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Rich pickings

Garnering patient experiences can shift perceptions and shape communications strategies

A tree with a '£' sign on itImagine you had the task of producing an advertising campaign to persuade 18 to 24-year-olds to stop doing something they really love to do: binge drinking. You've tested countless routes, which tell them just how bad it is for their health, but with little or no impact. In fact, your research reveals they're not worried about their health at all at that age, no matter how you present your case. They consider themselves almost invincible (remember those days?)

But then, in the course of your research, you have that Eureka moment. You discover an insight that makes these young people totally reconsider their behaviour; that vanity is much more motivating for them than health issues.

This knowledge enabled our sister consumer agency, VCCP, to develop a TV campaign that showed a young man and young woman, each fully sober, acting like they might do at the end of a boozy evening and posed the question, "You wouldn't start a night like this, so why end it that way?"

Quantitative evidence
Not only did this campaign get an impressive response, but there is now quantitative evidence that it is changing the target group's attitudes to drinking. Exactly the same approach can be applied to developing communications for pharmaceutical companies and rich insights from patients can be just as meaningful or valuable. The question then becomes how do you uncover these insights? What methods, tools and processes do you use that have not been used before?

Market research has a vast array of techniques at its disposal, ranging from focus groups to online forums or semiotics. When an understanding is needed around actual behaviour, such as "what is the physical impact of a condition?" or "how do you measure the impact on quality of life?" it could be worthwhile to pack a bag and a video camera and go to live with patients and their families.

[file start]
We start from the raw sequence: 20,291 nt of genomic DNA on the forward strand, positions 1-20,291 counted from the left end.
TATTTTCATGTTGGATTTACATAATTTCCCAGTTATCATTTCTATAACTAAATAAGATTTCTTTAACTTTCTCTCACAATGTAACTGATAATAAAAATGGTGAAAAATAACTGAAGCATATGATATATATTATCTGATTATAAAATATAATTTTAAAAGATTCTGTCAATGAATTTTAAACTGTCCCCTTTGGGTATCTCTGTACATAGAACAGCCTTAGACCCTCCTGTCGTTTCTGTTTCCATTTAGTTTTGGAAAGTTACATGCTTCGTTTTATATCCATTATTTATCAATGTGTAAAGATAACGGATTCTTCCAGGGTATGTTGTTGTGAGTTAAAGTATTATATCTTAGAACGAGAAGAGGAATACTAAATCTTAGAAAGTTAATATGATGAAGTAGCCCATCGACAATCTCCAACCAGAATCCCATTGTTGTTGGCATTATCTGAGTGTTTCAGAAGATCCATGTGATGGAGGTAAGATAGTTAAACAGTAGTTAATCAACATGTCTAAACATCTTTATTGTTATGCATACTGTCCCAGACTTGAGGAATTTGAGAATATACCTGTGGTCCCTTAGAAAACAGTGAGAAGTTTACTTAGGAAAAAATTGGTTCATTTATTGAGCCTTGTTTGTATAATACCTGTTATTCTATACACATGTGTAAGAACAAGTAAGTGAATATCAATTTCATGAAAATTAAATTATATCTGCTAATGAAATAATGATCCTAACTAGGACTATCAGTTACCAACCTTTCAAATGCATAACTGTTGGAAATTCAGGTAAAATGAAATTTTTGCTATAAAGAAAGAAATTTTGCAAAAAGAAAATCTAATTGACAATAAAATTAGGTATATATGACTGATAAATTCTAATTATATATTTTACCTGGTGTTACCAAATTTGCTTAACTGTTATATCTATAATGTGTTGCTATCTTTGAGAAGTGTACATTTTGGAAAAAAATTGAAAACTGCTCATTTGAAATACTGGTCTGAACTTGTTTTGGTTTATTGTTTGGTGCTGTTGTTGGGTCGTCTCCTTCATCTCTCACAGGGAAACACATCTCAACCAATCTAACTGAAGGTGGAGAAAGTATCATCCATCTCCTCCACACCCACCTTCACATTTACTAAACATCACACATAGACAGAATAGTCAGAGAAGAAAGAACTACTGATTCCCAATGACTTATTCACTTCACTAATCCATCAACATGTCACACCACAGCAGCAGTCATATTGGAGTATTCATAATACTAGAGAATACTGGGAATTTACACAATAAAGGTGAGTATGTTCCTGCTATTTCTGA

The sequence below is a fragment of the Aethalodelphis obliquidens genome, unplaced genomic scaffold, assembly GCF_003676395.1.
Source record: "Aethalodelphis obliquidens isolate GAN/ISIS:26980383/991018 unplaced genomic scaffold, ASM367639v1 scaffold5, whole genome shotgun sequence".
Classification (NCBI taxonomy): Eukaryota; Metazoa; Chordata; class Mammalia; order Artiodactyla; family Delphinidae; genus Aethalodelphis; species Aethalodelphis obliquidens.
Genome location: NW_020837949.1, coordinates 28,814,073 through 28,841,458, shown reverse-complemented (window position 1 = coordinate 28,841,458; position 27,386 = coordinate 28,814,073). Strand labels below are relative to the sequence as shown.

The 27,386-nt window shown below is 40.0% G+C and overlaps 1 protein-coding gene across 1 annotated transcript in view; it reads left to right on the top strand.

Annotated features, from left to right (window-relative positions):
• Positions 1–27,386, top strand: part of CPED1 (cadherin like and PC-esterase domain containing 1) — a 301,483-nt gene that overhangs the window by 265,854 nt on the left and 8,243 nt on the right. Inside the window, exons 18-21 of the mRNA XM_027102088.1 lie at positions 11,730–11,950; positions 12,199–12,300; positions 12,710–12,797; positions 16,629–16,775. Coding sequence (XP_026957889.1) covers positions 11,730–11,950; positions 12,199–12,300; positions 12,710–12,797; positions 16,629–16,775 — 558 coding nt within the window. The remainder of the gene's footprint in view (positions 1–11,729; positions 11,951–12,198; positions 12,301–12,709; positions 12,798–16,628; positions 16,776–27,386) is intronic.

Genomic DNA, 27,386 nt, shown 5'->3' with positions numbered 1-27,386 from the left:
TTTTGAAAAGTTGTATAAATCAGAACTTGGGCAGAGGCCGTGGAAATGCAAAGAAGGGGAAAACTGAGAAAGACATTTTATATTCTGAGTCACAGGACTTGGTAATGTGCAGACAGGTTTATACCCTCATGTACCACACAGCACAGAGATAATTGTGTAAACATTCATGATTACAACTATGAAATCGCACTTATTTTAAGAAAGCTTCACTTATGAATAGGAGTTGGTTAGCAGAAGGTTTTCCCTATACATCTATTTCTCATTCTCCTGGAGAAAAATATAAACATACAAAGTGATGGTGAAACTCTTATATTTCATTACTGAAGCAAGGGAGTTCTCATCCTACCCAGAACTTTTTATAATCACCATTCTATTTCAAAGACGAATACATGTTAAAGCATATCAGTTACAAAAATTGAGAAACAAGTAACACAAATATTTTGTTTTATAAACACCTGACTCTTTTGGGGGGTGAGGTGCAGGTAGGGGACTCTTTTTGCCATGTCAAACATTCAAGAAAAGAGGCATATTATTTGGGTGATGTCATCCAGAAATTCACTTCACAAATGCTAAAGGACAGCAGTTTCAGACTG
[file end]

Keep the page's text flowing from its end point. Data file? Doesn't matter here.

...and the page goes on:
First-hand observation of patients across the many different contexts and social settings they encounter has been found to be a valuable research method. Pharmaceutical companies are now hiring the skills of a new breed of researcher. These are the ethnographic researchers, who immerse themselves in the day-to-day lives of patients with a video camera, notebook and a sharp eye for uncovering those valuable insights.

Up close
Ethnography has its roots in the academic discipline of anthropology. While traditional anthropologists might live alongside people from a distant country for years at a time, the commercial ethnographer is more likely to spend three or four days with patients and their families, living anywhere from a teeming metropolis to a nondescript town in the middle of England. This still allows time to develop rapport and trust, which are key to making sense of the difference between reported behaviour (what people say) and actual behaviour (what people do). Ethnography has the ability to dig deep and reveal the differences between these two perspectives in order to identify such things as:
• The physical and psychological impact on individuals' and carers' lives
• How patients really manage their condition
• Gaps in the marketplace based on latent needs.

Often, people, whether we are referring to them as patients or consumers, are not aware of their behaviour, nor can they articulate their own needs. This presents real challenges to marketing and brand teams whose job it is to craft effective communications and messaging that will connect with those patients and their prescribers.

Through the patients' eyes
It is not simply a matter of passively observing the patient during the research; ethnographers treat the people involved as the experts. Listening and being empathetic sustains the observations.

The film-making style is unobtrusive. Often, at the end of the filming, patients watch the unedited footage with the ethnographer and add comments about what they were doing and why. This can also be used as a voice-over in the final edited version presented to the client. This helps us see events through the patients' eyes and often helps reframe the questions being investigated.